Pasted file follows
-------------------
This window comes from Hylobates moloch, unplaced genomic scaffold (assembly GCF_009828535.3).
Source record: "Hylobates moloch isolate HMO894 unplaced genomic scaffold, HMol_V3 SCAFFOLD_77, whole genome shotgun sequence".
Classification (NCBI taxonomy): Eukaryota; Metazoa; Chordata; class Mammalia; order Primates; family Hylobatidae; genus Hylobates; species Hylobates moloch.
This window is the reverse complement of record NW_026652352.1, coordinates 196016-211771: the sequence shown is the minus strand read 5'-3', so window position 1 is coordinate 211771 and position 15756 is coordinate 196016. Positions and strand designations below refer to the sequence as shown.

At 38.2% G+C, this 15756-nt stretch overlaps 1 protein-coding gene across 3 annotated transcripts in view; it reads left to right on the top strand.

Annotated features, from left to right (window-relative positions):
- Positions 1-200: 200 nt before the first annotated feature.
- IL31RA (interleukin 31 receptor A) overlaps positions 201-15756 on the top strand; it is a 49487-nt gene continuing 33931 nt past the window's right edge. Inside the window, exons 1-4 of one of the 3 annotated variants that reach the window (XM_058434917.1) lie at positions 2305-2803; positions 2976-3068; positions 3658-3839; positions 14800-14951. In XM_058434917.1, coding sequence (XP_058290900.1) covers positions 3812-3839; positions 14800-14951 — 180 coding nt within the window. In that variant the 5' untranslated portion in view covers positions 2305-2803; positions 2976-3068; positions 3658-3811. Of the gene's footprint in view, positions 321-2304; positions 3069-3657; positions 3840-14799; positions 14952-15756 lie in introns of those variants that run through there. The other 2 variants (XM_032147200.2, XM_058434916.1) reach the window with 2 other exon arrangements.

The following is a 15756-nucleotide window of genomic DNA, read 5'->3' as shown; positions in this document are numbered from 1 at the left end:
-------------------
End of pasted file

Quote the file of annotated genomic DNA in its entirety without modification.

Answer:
This window comes from Hylobates moloch, unplaced genomic scaffold (assembly GCF_009828535.3).
Source record: "Hylobates moloch isolate HMO894 unplaced genomic scaffold, HMol_V3 SCAFFOLD_77, whole genome shotgun sequence".
Classification (NCBI taxonomy): Eukaryota; Metazoa; Chordata; class Mammalia; order Primates; family Hylobatidae; genus Hylobates; species Hylobates moloch.
This window is the reverse complement of record NW_026652352.1, coordinates 196016-211771: the sequence shown is the minus strand read 5'-3', so window position 1 is coordinate 211771 and position 15756 is coordinate 196016. Positions and strand designations below refer to the sequence as shown.

At 38.2% G+C, this 15756-nt stretch overlaps 1 protein-coding gene across 3 annotated transcripts in view; it reads left to right on the top strand.

Annotated features, from left to right (window-relative positions):
- Positions 1-200: 200 nt before the first annotated feature.
- IL31RA (interleukin 31 receptor A) overlaps positions 201-15756 on the top strand; it is a 49487-nt gene continuing 33931 nt past the window's right edge. Inside the window, exons 1-4 of one of the 3 annotated variants that reach the window (XM_058434917.1) lie at positions 2305-2803; positions 2976-3068; positions 3658-3839; positions 14800-14951. In XM_058434917.1, coding sequence (XP_058290900.1) covers positions 3812-3839; positions 14800-14951 — 180 coding nt within the window. In that variant the 5' untranslated portion in view covers positions 2305-2803; positions 2976-3068; positions 3658-3811. Of the gene's footprint in view, positions 321-2304; positions 3069-3657; positions 3840-14799; positions 14952-15756 lie in introns of those variants that run through there. The other 2 variants (XM_032147200.2, XM_058434916.1) reach the window with 2 other exon arrangements.

The following is a 15756-nucleotide window of genomic DNA, read 5'->3' as shown; positions in this document are numbered from 1 at the left end: